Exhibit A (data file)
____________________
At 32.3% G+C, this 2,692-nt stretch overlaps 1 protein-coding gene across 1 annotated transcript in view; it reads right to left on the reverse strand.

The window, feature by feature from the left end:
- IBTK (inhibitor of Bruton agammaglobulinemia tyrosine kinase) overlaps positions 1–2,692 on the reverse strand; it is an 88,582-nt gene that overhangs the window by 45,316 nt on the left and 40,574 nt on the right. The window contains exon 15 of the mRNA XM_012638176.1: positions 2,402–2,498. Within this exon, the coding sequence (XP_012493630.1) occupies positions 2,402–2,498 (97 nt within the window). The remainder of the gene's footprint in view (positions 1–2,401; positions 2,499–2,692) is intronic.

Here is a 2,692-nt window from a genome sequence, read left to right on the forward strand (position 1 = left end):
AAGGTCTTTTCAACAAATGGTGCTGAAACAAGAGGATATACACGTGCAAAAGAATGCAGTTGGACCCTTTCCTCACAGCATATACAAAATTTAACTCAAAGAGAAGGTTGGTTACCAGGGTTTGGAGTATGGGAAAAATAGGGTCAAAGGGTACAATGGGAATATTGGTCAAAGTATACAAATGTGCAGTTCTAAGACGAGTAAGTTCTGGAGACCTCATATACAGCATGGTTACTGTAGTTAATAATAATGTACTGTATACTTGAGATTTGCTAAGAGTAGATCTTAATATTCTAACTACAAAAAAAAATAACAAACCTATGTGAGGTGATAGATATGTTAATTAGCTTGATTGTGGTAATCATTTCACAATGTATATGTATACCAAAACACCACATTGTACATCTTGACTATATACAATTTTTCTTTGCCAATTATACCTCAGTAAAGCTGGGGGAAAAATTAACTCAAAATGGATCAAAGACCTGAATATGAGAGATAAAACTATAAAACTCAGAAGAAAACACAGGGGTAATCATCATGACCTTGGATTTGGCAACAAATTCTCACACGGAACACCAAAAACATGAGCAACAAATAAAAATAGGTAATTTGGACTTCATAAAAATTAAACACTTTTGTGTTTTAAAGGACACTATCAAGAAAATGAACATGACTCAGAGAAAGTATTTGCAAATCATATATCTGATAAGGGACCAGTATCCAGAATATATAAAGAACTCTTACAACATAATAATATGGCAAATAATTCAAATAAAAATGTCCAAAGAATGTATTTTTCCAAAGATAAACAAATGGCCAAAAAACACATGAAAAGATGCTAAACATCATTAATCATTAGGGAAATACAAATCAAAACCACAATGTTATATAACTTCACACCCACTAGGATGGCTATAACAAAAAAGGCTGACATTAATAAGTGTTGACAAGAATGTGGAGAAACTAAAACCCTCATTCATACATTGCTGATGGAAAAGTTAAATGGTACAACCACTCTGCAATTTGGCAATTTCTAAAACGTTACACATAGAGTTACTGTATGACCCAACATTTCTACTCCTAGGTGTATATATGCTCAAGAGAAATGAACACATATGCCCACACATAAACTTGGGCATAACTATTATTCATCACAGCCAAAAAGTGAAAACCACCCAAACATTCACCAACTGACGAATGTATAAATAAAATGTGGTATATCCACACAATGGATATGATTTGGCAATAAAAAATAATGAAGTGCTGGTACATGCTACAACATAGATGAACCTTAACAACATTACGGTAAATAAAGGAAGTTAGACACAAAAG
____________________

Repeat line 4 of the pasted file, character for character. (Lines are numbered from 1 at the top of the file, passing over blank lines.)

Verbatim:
Here is a 2,692-nt window from a genome sequence, read left to right on the forward strand (position 1 = left end):